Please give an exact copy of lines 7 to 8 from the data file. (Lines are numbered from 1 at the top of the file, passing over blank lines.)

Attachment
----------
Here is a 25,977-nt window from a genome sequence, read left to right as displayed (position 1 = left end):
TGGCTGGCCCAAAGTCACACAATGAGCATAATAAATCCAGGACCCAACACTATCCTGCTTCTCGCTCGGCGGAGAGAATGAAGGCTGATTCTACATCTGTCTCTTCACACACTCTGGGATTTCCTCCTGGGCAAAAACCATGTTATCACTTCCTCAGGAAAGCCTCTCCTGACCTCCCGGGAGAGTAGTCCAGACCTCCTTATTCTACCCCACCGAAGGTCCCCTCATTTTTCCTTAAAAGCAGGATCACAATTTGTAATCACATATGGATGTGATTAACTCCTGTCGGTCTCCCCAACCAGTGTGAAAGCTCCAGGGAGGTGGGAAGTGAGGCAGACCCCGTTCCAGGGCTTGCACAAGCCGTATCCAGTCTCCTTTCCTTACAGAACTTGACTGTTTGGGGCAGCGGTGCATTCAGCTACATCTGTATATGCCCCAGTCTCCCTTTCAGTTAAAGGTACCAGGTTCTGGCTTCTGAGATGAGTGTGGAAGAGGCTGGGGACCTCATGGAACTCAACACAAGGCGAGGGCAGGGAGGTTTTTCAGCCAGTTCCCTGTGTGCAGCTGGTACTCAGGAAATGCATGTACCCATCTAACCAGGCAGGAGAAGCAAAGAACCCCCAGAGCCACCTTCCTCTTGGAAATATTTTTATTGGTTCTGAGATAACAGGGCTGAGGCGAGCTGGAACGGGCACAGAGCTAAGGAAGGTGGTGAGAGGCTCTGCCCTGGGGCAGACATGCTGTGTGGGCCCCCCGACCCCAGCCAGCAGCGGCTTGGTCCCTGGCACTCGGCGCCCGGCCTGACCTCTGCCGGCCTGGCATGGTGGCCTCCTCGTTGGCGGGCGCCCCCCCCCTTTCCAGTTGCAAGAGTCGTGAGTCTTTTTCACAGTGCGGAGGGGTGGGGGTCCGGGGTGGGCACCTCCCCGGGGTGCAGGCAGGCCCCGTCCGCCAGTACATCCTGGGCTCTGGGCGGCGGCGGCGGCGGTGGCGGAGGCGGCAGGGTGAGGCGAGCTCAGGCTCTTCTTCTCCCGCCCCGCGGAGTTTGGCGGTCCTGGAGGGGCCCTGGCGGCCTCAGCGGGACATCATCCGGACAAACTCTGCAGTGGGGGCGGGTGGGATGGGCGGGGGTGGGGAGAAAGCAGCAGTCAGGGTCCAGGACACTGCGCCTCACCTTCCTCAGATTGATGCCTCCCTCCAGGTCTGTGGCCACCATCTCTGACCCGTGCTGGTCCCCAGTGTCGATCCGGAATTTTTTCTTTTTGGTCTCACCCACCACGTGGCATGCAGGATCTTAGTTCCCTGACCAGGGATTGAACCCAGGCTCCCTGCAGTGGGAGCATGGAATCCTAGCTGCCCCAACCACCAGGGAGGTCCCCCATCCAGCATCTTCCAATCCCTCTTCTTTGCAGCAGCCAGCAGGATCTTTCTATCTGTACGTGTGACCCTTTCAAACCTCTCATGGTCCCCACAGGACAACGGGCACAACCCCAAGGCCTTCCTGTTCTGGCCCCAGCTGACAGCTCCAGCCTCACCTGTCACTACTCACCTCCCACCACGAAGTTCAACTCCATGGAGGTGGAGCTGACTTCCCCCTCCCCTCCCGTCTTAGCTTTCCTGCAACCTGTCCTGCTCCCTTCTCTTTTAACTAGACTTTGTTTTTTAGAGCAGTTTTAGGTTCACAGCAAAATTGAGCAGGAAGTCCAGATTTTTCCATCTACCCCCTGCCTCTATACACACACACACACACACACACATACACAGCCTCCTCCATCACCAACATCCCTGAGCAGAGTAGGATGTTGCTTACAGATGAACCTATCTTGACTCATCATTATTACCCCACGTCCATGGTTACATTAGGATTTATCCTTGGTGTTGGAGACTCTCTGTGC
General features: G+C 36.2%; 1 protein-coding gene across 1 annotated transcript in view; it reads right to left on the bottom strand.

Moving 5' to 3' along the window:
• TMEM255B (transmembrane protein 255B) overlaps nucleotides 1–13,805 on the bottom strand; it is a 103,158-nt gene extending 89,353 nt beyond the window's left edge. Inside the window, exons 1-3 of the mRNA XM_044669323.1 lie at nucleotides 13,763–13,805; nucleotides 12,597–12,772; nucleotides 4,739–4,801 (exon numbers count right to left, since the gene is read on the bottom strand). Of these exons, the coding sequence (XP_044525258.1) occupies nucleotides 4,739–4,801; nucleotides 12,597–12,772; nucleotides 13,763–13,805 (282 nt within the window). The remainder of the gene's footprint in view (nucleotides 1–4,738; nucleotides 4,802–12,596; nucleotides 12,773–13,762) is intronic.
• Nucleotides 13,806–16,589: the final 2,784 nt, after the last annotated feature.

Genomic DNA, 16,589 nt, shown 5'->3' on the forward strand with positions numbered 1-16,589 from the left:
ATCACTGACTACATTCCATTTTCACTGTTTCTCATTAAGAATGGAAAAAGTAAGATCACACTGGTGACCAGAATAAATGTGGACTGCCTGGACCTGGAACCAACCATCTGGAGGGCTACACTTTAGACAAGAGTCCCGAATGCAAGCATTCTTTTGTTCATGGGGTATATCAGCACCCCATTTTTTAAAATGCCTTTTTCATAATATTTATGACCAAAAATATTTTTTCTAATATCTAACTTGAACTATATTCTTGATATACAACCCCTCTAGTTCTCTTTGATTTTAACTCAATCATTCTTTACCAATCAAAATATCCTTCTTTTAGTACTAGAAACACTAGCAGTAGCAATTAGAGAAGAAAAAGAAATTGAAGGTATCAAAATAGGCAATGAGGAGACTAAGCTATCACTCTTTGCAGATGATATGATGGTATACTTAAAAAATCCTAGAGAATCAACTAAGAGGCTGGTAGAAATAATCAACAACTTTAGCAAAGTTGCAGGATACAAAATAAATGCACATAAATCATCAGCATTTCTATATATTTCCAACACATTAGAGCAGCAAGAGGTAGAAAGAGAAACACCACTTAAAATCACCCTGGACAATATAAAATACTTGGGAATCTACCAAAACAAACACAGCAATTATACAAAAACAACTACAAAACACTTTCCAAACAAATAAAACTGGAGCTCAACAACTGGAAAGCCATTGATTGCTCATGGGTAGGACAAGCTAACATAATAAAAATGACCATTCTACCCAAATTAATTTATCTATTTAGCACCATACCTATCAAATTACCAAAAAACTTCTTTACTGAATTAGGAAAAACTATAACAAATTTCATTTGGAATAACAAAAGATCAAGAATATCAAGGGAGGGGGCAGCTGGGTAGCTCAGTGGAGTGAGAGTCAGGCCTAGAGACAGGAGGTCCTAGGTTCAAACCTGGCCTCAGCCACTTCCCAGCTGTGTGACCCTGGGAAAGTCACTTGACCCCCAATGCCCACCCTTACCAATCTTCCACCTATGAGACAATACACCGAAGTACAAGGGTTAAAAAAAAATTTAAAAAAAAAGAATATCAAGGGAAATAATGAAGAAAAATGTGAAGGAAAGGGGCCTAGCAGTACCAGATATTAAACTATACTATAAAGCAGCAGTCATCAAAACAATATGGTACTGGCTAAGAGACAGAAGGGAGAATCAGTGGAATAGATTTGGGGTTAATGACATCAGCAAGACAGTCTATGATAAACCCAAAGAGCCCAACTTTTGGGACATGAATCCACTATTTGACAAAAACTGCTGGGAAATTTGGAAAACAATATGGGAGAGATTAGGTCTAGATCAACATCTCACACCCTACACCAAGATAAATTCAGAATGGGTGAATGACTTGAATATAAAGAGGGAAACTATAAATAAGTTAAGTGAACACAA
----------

Genomic DNA, 16,589 nt, shown 5'->3' on the forward strand with positions numbered 1-16,589 from the left:
ATCACTGACTACATTCCATTTTCACTGTTTCTCATTAAGAATGGAAAAAGTAAGATCACACTGGTGACCAGAATAAATGTGGACTGCCTGGACCTGGAACCAACCATCTGGAGGGCTACACTTTAGACAAGAGTCCCGAATGCAAGCATTCTTTTGTTCATGGGGTATATCAGCACCCCATTTTTTAAAATGCCTTTTTCATAATATTTATGACCAAAAATATTTTTTCTAATATCTAACTTGAACTATATTCTTGATATACAACCCCTCTAGTTCTCTTTGATTTTAACTCAATCATTCTTTACCAATCAAAATATCCTTCTTTTAGTACTAGAAACACTAGCAGTAGCAATTAGAGAAGAAAAAGAAATTGAAGGTATCAAAATAGGCAATGAGGAGACTAAGCTATCACTCTTTGCAGATGATATGATGGTATACTTAAAAAATCCTAGAGAATCAACTAAGAGGCTGGTAGAAATAATCAACAACTTTAGCAAAGTTGCAGGATACAAAATAAATGCACATAAATCATCAGCATTTCTATATATTTCCAACACATTAGAGCAGCAAGAGGTAGAAAGAGAAACACCACTTAAAATCACCCTGGACAATATAAAATACTTGGGAATCTACCAAAACAAACACAGCAATTATACAAAAACAACTACAAAACACTTTCCAAACAAATAAAACTGGAGCTCAACAACTGGAAAGCCATTGATTGCTCATGGGTAGGACAAGCTAACATAATAAAAATGACCATTCTACCCAAATTAATTTATCTATTTAGCACCATACCTATCAAATTACCAAAAAACTTCTTTACTGAATTAGGAAAAACTATAACAAATTTCATTTGGAATAACAAAAGATCAAGAATATCAAGGGAGGGGGCAGCTGGGTAGCTCAGTGGAGTGAGAGTCAGGCCTAGAGACAGGAGGTCCTAGGTTCAAACCTGGCCTCAGCCACTTCCCAGCTGTGTGACCCTGGGAAAGTCACTTGACCCCCAATGCCCACCCTTACCAATCTTCCACCTATGAGACAATACACCGAAGTACAAGGGTTAAAAAAAAATTTAAAAAAAAAGAATATCAAGGGAAATAATGAAGAAAAATGTGAAGGAAAGGGGCCTAGCAGTACCAGATATTAAACTATACTATAAAGCAGCAGTCATCAAAACAATATGGTACTGGCTAAGAGACAGAAGGGAGAATCAGTGGAATAGATTTGGGGTTAATGACATCAGCAAGACAGTCTATGATAAACCCAAAGAGCCCAACTTTTGGGACATGAATCCACTATTTGACAAAAACTGCTGGGAAATTTGGAAAACAATATGGGAGAGATTAGGTCTAGATCAACATCTCACACCCTACACCAAGATAAATTCAGAATGGGTGAATGACTTGAATATAAAGAGGGAAACTATAAATAAGTTAAGTGAACACAA